Detective chief superintendent of Lincolnshire Police calls for action to eradicate road deaths
A letter from detective chief superintendent Andy Cox, Lincolnshire Police:
My name is Andy Cox and I am a serving detective chief superintendent, head of crime at Lincolnshire Police and the national lead for fatal collision investigation reporting to the National Police Chiefs’ Council.
I was recently awarded UK Road Safety Leader of the Year by UKROEd. During the UN Global Road Safety Week in May I completed the #AndyCox200km challenge for two reasons:
- To raise money for RoadPeace, a national charity for road crash victims.
- To raise awareness of road danger and to put a spotlight on an issue which results in around five people dying and sixty people being seriously injured on UK roads every day.
The run began in London at the sight of the first recorded case of a pedestrian killed in a collision with a car in 1896.
I then ran 200km to the RoadPeace Wood at the National Memorial Arboretum in Staffordshire. During the challenge I was joined by a number of people deeply impacted by the devastation of road crime, as well as many campaigning for change.
I raised over £50,000, but my mission continues far beyond the blisters and sense of accomplishment experienced at the finish line, and that’s where I need your help.
On the final day of the challenge, I released this message, which is a call to action detailing the core issues we must address.
To summarise, these are the actions we must take NOW:
- Acknowledge those killed on our roads by having an MP read their names in parliament every year. This must continue until there are no names to read, when we have eradicated dangerous driving from our roads. To hear the scores of lives lost each year will push the issue further up the legislative agenda, setting an example in parliament that makes it a societal priority to address, as well as for the relevant agencies across the sector.
- The length of driving bans should be increased for drivers convicted of causing death by dangerous or careless driving, as well as for extreme speeders and repeat offenders.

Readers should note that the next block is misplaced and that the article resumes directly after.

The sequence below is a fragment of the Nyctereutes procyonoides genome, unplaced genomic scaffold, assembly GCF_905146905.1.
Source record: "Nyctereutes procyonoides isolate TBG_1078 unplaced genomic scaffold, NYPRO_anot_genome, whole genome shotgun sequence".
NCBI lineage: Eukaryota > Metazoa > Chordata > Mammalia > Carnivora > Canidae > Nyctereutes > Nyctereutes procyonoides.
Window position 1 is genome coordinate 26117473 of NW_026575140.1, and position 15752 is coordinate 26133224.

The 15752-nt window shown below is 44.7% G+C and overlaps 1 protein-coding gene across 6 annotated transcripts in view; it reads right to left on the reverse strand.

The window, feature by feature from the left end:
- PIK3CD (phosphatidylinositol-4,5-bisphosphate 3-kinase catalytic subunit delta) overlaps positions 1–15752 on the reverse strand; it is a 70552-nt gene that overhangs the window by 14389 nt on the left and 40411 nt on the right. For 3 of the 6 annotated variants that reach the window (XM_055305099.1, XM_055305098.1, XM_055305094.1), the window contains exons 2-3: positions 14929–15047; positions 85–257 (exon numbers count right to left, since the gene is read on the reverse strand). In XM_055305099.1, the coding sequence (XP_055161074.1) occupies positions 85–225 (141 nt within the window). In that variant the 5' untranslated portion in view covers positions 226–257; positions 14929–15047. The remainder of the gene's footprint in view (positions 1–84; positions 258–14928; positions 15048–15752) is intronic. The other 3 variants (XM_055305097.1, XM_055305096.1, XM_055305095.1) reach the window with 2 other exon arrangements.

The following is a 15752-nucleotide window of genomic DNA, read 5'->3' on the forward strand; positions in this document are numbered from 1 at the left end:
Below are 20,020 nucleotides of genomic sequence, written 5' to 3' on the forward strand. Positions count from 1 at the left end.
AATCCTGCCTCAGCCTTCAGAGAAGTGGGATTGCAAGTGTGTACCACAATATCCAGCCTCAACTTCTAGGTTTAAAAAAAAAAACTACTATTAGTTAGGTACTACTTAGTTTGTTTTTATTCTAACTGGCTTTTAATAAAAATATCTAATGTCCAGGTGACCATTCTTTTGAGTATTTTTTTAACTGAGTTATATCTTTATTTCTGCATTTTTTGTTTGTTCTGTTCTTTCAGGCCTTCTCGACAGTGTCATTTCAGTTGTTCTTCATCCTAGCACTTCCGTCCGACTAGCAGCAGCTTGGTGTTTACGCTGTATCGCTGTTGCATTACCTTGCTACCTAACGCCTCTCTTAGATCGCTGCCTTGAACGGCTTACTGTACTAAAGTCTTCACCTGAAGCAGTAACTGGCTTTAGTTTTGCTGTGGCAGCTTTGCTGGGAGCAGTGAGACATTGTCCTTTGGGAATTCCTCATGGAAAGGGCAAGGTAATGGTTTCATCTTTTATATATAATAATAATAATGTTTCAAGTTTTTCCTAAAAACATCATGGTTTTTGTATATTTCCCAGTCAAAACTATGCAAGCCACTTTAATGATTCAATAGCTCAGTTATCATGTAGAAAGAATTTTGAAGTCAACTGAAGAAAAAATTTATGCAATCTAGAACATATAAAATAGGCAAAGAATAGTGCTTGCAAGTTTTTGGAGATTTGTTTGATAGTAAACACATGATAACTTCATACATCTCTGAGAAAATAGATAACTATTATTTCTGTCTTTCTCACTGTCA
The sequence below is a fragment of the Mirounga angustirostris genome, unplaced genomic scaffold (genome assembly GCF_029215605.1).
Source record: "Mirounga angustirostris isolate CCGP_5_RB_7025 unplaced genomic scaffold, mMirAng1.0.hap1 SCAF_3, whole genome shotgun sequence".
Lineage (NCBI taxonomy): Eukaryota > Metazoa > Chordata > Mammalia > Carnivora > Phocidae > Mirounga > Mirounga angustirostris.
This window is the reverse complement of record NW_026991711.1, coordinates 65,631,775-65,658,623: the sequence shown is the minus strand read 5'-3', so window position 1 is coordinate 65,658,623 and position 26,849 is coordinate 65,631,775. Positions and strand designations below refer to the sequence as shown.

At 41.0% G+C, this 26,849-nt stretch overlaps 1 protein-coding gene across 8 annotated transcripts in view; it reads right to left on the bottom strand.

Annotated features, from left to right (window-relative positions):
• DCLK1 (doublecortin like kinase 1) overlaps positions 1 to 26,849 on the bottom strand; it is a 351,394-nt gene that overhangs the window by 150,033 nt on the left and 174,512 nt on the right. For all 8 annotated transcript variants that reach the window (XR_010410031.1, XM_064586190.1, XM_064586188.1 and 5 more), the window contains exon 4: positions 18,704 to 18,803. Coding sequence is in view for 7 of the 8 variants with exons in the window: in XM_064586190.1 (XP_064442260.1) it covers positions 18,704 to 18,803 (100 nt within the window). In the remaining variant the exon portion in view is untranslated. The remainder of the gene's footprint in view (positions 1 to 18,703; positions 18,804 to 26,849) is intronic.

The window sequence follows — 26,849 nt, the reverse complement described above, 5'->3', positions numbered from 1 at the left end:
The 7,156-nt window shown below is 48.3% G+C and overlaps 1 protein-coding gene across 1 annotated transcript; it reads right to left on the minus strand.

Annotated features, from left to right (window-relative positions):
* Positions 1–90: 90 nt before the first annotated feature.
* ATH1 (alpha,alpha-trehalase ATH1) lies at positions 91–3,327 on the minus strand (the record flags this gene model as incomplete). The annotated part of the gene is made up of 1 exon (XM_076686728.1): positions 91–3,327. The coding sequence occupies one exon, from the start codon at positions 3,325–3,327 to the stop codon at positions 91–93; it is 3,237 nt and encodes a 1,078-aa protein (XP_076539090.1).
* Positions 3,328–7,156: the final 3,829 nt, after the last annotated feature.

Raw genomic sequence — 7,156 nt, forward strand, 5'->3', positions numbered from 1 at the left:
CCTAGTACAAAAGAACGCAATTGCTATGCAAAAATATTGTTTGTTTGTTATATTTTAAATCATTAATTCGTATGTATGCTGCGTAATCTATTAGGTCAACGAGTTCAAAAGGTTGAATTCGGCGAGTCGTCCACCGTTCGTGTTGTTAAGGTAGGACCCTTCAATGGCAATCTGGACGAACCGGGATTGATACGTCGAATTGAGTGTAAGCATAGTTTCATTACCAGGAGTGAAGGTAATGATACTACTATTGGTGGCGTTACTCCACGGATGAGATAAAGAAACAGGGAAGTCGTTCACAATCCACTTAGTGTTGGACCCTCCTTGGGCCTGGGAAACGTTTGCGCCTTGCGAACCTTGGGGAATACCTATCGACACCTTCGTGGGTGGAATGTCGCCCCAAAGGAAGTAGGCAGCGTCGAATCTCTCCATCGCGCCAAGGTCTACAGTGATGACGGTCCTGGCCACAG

- A review of the exceptional hardship defence must be conducted. Defendants are often allowed to continue driving after having more than twelve points on their license. We must put victims and the safety of the public above the notion of an ‘entitlement to drive’.
- Dashcam technology must be actively encouraged nationally. Better technology for event-data recording as well as speed-limiters should be adopted by manufacturers and endorsed by insurers.
- We must urgently address how we talk about road crime. The media, the Police, the justice system all have a responsibility when discussing and reporting on collisions to treat it using the appropriate level of severity, reflecting the destruction that road deaths cause. There must be more coverage for fatal collisions and a better platform for victims to have a voice. We must stop talking about collisions and road deaths as an inevitability. Each death is in fact a devastating part of society that we have the power to prevent. News outlets should adhere to recent guidelines on this.
- The auto industry must take responsibility for how we prioritise vehicle power and speed. There should be less focus on 0-60mph capabilities, with the auto sector becoming a more prevalent influence in the road danger reduction mission.
We must not accept that road deaths are inevitable. Addressing the points above will contribute to a shift in how society views road danger and we must use shared knowledge and experience to implement the necessary changes.
Collectively we have the means to stop road deaths and we can do it now. I would welcome a meeting with key leaders working within the sector including governmental, who have the relevant skills and influence to deliver on this call for action and save lives.